linkthink re: hip-hop, reggae, the US, jamaica, and anything else wayne wants to wax on


labor and belabor

an interesting and admirable piece of pro-labor news: recently tego calderon refused an offer to promote sean john clothing, explaining that he couldn't endorse a company that exploits south american workers in sweatshops. some great quotes by tego, too. represente la gente, como siempre. comprende?

also, an old friend of mine has a new piece out on the challenges that dockworkers, and labor unions more generally, face in post-communist russia. liz does some great work in the sphere of the international labor movement, and i like the way she puts a human face on the (literal) trials and tribulations. that is, after all, the bottom line here: human dignity persevering in the face of dehumanizing capital.

and, not to belabor an already tired (which is not to say, resolved) issue, there have been some interesting posts recently regarding homophobia in dancehall:

first, an impassioned argument to stop the bashment bashing.

second, a related approach: a petition signed/promoted/circulated by dancehall fans who maintain their love of dancehall and their disapproval of anti-gay content. (as you can see from this discussion, though, people are pretty ambivalent about such efforts.)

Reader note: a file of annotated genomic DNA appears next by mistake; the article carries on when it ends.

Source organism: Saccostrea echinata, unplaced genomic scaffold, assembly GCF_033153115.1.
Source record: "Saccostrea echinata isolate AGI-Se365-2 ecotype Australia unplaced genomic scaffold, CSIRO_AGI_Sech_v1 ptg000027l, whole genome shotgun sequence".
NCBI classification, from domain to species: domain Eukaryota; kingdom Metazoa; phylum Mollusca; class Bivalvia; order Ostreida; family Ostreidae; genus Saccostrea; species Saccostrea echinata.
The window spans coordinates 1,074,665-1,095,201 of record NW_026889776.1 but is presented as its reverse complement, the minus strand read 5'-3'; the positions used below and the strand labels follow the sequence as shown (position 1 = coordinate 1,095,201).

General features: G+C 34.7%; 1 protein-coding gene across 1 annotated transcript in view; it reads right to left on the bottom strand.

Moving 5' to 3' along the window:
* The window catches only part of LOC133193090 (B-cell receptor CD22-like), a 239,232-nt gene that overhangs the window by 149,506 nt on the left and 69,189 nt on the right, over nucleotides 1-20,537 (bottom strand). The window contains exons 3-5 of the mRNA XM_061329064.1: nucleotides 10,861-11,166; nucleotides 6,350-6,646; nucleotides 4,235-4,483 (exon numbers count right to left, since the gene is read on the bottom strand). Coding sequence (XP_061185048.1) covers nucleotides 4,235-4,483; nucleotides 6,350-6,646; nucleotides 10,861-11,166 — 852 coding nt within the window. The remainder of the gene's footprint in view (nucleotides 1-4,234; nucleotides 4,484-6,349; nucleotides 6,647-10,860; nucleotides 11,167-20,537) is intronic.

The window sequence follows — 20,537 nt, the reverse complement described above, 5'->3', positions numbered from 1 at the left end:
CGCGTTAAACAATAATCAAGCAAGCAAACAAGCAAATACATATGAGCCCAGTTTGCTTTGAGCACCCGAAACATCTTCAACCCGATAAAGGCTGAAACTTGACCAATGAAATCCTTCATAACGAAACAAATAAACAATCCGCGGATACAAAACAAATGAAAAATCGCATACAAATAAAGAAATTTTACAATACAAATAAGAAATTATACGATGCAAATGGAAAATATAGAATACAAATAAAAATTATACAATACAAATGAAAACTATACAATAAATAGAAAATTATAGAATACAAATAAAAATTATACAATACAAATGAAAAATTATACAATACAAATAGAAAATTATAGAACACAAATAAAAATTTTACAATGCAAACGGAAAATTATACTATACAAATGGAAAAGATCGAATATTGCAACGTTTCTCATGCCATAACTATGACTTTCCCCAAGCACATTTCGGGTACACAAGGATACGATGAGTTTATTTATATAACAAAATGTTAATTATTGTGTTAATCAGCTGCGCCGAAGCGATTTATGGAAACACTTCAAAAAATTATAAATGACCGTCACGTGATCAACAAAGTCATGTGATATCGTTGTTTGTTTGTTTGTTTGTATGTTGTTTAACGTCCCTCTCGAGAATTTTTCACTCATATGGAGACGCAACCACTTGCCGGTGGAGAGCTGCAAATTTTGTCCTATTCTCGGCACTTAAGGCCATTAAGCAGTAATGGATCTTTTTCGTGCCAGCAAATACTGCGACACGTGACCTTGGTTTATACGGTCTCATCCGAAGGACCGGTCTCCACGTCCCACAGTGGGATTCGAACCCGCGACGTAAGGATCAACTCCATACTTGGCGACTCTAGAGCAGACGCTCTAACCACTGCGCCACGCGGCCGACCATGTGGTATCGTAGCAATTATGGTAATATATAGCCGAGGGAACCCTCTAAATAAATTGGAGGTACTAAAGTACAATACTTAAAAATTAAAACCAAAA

also, shedding light from another angle, here's a bbc/1extra piece in which vybz kartel, macka diamond, capleton, sizzla, and others weigh in on the subject.

i'm wondering whether all of this controversy will soon pass, though. in an interesting musical development, jamaica's dancehalls have seen a resurgence in positive, rootsy vibes over the last year. the rasta youth dem are making their voices heard, and, in general, the messages floating over the newest one-drop riddims are less about the fiyah and more about the 'igher.

along these lines, i've been enjoying a new mix put together (and made available for download) by boston-area selecta and "stout stylist," mad skim. skim describes the mix as "timeless," by which he means that he mixes old and new, and i love the way that the classics seamlessly segue into these new roots movements. skim also gives the mix a nice personal stamp by mixing in a few dub-plates--shouting out himself, his sound (stout style!), and his town (boston!)--and done by the same artists and on the same riddims that he's juggling. a definite download for the reggae lovers out there: organize the vibes!


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